LITTLE ROCK — A bill to halt the admission of refugees from Syria and Iraq into the U.S. passed in the U.S. House on Thursday with the support of all four members from Arkansas.

LITTLE ROCK — A bill to halt the admission of refugees from Syria and Iraq into the U.S. passed in the U.S. House on Thursday with the support of all four members from Arkansas.


The American Security Against Foreign Enemies, or SAFE, Act passed 289-137, with 47 Democrats joining Republicans to approve the measure. The bill would put the current refugee resettlement program on hold until Syrian and Iraqi refugees undergo a more stringent vetting process.


The bill was rushed through in response to last Friday’s deadly attacks in Paris. Authorities suspect at least one of the attackers may have entered Europe with a group of Syrian refugees.


President Barack Obama has threatened a veto, but the number of House members who voted for the bill would be enough to override a veto.


Rep. Bruce Westerman, R-Hot Springs, said Thursday, "The administration and the FBI have already said they cannot verify refugees from Syria are not radicalized, so this bill would immediately stop the flow of unverifiable and potentially dangerous individuals into the United States. This commonsense legislation is supported by the vast majority of America. It has bi-partisan support and it is a bill the president should support to prevent future attacks instead of vetoing this bill."


Rep. Steve Womack, R-Rogers, said, "The safety and security of the American people is my top priority, which is why I am proud to cosponsor and vote in favor of the American SAFE Act. We must strengthen our vetting and security policies to stop President Obama from haphazardly admitting waves of Syrian refugees and ensure that individuals associated with terrorism cannot enter our nation and our communities."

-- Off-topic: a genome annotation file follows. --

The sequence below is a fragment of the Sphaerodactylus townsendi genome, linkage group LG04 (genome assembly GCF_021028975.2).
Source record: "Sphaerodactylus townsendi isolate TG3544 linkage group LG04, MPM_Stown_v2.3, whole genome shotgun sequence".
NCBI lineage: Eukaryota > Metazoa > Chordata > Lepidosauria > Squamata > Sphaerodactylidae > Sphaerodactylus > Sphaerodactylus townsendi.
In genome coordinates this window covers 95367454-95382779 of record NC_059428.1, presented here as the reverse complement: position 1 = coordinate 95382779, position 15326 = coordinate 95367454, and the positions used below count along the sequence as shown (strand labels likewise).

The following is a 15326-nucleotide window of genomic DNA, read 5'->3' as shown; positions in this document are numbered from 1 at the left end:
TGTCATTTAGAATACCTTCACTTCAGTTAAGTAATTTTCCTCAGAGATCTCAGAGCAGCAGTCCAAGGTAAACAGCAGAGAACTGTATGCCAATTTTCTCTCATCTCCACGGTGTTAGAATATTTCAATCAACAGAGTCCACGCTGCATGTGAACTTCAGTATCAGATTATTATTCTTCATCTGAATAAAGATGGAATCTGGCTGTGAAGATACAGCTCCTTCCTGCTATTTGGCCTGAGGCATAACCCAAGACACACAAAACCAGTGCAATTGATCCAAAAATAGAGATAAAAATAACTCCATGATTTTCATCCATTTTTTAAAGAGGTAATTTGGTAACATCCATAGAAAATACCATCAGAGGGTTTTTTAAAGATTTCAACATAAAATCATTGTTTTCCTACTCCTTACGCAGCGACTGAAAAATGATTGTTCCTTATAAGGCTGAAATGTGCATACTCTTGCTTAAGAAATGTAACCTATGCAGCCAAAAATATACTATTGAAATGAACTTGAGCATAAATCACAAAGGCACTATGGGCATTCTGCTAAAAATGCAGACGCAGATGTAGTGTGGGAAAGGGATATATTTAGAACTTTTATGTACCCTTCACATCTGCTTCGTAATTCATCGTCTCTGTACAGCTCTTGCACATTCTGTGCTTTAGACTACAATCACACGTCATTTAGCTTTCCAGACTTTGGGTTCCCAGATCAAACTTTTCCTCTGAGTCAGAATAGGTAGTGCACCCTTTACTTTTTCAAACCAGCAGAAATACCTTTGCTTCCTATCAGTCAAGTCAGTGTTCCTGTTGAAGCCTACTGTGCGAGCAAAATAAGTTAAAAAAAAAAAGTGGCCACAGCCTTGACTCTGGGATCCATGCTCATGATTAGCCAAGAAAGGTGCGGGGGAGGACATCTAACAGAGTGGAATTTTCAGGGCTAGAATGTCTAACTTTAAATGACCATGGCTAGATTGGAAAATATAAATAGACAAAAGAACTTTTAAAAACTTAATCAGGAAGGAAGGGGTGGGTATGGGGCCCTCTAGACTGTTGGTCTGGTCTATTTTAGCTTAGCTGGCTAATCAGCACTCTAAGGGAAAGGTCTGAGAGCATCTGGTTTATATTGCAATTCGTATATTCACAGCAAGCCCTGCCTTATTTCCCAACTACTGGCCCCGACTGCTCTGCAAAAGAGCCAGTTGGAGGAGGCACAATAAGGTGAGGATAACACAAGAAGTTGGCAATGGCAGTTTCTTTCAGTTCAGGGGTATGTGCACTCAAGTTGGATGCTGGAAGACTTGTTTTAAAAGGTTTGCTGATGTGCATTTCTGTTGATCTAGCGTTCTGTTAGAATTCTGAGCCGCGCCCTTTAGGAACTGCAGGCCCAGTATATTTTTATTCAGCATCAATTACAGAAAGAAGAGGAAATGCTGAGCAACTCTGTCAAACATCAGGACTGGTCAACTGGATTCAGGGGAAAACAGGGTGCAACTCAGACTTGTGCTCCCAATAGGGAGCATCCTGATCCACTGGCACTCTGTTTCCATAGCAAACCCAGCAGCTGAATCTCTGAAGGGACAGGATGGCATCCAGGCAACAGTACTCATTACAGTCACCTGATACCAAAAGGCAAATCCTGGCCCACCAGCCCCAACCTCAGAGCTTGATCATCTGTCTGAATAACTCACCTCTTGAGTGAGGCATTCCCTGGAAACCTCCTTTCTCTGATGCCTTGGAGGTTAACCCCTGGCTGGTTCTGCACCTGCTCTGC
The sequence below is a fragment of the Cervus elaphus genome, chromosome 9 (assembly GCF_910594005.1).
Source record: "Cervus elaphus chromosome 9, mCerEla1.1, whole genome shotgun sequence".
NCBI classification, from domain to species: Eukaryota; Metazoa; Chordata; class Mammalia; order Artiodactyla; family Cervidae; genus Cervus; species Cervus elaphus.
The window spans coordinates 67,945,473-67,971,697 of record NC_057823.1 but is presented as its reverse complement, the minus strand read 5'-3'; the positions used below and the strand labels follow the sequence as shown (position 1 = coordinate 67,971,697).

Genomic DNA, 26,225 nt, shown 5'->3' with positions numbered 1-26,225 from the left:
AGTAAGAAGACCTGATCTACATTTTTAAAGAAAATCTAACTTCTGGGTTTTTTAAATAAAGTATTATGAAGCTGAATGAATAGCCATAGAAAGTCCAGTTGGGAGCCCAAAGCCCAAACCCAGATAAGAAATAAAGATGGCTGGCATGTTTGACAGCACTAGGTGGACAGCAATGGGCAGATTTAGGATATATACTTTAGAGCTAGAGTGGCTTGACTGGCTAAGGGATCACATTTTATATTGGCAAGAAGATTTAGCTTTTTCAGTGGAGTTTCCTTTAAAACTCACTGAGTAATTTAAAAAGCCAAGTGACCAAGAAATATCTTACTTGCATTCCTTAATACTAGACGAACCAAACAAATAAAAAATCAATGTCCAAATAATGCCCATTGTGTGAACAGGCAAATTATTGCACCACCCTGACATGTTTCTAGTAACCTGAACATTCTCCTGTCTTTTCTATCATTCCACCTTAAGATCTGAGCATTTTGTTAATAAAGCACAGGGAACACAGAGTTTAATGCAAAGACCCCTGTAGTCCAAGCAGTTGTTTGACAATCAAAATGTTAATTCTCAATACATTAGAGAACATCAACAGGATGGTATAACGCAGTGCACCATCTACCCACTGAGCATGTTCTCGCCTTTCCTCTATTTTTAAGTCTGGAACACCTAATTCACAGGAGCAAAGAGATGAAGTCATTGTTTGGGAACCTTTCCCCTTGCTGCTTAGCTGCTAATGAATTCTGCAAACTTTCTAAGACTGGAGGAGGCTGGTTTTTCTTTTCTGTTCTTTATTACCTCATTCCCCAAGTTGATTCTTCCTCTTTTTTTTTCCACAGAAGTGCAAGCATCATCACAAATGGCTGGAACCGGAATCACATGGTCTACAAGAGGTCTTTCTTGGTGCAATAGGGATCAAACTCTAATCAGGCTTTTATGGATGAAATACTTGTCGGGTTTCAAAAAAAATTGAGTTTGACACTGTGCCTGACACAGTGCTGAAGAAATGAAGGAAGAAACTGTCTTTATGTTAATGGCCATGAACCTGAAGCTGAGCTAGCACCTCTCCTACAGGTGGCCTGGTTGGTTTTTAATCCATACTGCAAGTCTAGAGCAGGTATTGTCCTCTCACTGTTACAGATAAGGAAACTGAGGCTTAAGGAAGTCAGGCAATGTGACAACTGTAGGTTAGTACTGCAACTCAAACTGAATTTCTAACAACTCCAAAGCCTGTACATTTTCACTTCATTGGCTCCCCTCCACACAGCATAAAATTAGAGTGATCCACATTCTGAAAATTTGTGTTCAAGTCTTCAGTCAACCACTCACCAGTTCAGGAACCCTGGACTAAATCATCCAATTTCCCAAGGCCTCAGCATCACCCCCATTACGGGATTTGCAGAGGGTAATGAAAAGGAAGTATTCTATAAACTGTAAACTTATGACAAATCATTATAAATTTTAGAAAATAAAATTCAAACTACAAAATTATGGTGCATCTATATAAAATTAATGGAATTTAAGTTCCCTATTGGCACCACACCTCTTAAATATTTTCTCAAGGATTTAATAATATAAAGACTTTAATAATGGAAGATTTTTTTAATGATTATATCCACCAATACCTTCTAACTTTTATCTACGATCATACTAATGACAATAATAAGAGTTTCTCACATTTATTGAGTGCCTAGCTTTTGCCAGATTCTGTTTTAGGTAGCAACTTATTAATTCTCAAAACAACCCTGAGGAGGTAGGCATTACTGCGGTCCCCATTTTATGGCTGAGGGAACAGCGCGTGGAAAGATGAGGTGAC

Rep. Rick Crawford, R-Jonesboro, said his is proud of the United States’ tradition of serving as a haven for immigrants and refugees from around the world.


"However, given the complexity of the current situation and global threats of terrorist attacks, I worry that some, under the guise of the refugee program, would come to our shores in a deliberate attempt to take advantage of our hospitality and do us harm," he said. "Our first priority has to be the protection of American citizens, and by strengthening our system for vetting and screening refugees, the SAFE Act would help prevent potential terrorist attacks on our homeland."


On the same day that he voted for the American SAFE Act, Rep. French Hill, R-Little Rock, introduced the Security Verification for Refugees Act, a bill that would expand the vetting process proposed under the SAFE Act to apply to refugees from any country designated by the State Department as a high-risk threat to the U.S.


"America needs to remain a beacon of hope, liberty, and freedom for the rest of the world," Hill said. "However, in maintaining that promise, we also need to maintain our promise of defending the American people from the very real threats our enemies pose. Today’s vote in the House gets the ball moving in the right direction, but it is missing needed provisions that will avoid this same pitfall down the road."